Introduction With a growing number of people with hypertension, the limited number of physicians could not provide treatment to all patients. We quantified the gap between medical appointments available and needed for hypertension care, overall and in relation to hypertension treatment cascade metrics.
Methods Ecological descriptive analysis. We combined country-year-specific data on hypertension prevalence, awareness, treatment and control (from Non-Communicable Disease Risk Factor Collaboration) and number of physicians (from WHO). We estimated from 1 to 12 medical appointments per year for patients with hypertension. We assumed that physicians could see 25 patients per day, work 200 days/year and dedicate 10% of their time to hypertension care.
Results We studied 191 countries. Forty-one countries would not have enough physicians to provide at least one medical appointment per year to all the population with hypertension; these countries were low/lower middle income and in sub-Saharan Africa or East Asia and Pacific. Regardless of the world region, ≥50% of countries would not have enough physicians to provide ≥8 medical appointments to their population with hypertension. Countries where the demand exceeded the offer of medical appointments for hypertension care had worse hypertension diagnosis, treatment and control rates than countries where the demand did not exceed the offer. There were positive correlations between the physician density and hypertension diagnosis (r=0.70, p<0.001), treatment (r=0.70, p<0.001) and control (r=0.59, p<0.001).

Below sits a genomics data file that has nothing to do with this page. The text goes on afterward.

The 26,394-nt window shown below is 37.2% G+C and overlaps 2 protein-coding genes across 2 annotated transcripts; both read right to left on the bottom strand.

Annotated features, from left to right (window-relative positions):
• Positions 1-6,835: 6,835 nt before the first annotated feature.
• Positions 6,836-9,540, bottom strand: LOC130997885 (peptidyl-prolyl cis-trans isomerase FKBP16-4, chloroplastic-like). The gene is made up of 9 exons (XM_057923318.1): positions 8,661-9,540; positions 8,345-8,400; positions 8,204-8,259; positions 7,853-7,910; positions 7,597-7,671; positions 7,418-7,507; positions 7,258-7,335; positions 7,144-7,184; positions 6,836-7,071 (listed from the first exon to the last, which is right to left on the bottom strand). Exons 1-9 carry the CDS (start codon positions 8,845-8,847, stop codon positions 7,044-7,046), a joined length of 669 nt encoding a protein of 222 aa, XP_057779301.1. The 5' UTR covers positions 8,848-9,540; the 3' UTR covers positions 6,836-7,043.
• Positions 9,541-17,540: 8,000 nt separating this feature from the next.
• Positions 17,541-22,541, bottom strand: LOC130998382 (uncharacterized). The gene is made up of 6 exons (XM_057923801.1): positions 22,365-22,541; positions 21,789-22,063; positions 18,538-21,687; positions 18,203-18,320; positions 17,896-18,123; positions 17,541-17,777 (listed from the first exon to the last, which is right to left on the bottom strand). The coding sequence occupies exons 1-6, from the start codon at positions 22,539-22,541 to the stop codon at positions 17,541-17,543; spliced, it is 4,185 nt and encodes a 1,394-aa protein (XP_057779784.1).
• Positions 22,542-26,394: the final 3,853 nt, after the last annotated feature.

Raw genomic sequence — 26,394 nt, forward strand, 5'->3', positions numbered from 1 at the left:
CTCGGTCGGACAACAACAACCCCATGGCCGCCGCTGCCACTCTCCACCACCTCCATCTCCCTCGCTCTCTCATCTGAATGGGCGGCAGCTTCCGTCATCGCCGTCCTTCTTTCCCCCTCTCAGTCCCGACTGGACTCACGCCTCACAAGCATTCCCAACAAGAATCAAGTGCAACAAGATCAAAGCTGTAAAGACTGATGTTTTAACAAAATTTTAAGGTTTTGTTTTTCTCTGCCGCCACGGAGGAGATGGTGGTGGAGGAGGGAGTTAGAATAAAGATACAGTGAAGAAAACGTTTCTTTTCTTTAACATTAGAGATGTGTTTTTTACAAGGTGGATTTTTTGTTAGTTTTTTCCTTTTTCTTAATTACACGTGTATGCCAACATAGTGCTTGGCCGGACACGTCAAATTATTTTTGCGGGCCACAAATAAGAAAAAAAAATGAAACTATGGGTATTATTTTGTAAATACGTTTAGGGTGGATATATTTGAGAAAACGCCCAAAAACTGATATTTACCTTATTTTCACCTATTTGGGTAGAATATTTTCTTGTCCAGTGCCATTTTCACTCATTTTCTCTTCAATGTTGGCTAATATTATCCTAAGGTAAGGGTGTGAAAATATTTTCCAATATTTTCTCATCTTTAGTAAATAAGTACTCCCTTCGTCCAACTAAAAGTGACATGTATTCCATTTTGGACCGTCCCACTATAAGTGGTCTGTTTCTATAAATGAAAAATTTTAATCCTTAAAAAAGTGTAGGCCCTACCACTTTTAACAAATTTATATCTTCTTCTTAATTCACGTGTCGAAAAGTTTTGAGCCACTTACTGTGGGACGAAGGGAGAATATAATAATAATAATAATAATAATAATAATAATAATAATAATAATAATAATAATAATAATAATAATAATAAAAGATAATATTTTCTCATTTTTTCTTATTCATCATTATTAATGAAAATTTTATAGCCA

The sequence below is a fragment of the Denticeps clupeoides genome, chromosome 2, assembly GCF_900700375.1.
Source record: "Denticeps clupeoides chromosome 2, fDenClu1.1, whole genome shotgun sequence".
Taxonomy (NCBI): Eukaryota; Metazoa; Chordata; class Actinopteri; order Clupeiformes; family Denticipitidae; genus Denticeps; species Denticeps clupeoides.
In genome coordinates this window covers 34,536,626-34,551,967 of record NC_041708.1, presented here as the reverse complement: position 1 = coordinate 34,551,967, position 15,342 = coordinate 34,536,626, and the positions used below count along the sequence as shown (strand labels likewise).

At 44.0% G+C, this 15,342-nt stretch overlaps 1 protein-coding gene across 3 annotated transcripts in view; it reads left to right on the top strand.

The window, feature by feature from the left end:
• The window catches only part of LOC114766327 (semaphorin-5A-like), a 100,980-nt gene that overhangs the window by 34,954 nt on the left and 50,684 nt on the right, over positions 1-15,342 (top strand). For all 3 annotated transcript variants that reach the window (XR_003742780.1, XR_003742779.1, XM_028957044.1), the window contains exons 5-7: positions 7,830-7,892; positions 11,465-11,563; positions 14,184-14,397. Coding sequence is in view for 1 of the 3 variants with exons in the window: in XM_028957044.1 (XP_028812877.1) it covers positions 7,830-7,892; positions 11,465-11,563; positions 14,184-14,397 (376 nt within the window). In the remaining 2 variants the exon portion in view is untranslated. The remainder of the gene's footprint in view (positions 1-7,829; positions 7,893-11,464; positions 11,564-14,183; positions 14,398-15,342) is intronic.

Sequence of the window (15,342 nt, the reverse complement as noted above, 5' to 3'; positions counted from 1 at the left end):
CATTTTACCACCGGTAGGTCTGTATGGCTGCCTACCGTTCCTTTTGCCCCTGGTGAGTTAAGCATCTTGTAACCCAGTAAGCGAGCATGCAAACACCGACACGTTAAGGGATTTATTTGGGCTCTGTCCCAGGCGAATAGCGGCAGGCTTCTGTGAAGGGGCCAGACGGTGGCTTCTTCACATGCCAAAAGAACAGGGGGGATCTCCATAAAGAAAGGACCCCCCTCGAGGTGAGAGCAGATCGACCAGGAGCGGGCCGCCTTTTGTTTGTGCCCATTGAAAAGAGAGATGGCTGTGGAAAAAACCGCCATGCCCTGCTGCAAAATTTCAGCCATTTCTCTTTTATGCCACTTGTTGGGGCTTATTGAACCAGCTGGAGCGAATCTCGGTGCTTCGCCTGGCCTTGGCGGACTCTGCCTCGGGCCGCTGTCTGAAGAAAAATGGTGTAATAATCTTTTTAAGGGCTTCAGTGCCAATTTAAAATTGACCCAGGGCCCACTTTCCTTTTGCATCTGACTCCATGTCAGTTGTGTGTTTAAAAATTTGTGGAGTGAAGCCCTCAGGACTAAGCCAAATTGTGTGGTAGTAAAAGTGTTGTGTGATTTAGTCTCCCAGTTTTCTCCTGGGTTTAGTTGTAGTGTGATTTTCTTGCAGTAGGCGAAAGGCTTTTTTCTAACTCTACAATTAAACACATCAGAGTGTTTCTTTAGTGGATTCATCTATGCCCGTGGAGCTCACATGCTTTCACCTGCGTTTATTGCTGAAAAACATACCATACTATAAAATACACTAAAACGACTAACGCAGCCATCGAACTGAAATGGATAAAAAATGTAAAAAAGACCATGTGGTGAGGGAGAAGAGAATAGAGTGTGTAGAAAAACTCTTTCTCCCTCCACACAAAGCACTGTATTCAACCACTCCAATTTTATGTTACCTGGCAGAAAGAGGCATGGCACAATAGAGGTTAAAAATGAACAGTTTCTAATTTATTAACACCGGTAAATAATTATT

Conclusions Where physicians are the only healthcare professionals allowed to prescribe antihypertensive medications, particularly in low and middle-income countries, the healthcare system may struggle to deliver antihypertensive treatment to patients with hypertension.